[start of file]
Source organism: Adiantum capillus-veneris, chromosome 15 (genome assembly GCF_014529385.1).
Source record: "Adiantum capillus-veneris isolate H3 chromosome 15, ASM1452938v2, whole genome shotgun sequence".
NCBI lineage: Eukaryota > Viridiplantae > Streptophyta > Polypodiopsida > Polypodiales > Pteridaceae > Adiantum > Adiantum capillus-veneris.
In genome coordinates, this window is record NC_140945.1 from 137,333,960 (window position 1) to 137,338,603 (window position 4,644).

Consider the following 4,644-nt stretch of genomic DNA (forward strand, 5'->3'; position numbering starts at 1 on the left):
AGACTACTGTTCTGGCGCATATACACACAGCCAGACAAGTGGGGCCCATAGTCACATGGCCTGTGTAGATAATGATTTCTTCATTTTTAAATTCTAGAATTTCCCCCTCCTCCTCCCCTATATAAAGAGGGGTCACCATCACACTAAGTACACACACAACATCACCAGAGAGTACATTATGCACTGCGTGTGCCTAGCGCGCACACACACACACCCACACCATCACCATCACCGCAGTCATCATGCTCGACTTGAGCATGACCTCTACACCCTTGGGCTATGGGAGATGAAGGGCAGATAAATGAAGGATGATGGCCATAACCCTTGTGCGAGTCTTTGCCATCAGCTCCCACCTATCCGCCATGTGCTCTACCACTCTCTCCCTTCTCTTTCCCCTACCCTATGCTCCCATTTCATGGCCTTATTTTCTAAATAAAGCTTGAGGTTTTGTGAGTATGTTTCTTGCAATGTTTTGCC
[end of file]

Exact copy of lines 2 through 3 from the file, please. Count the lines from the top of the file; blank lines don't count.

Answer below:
Source record: "Adiantum capillus-veneris isolate H3 chromosome 15, ASM1452938v2, whole genome shotgun sequence".
NCBI lineage: Eukaryota > Viridiplantae > Streptophyta > Polypodiopsida > Polypodiales > Pteridaceae > Adiantum > Adiantum capillus-veneris.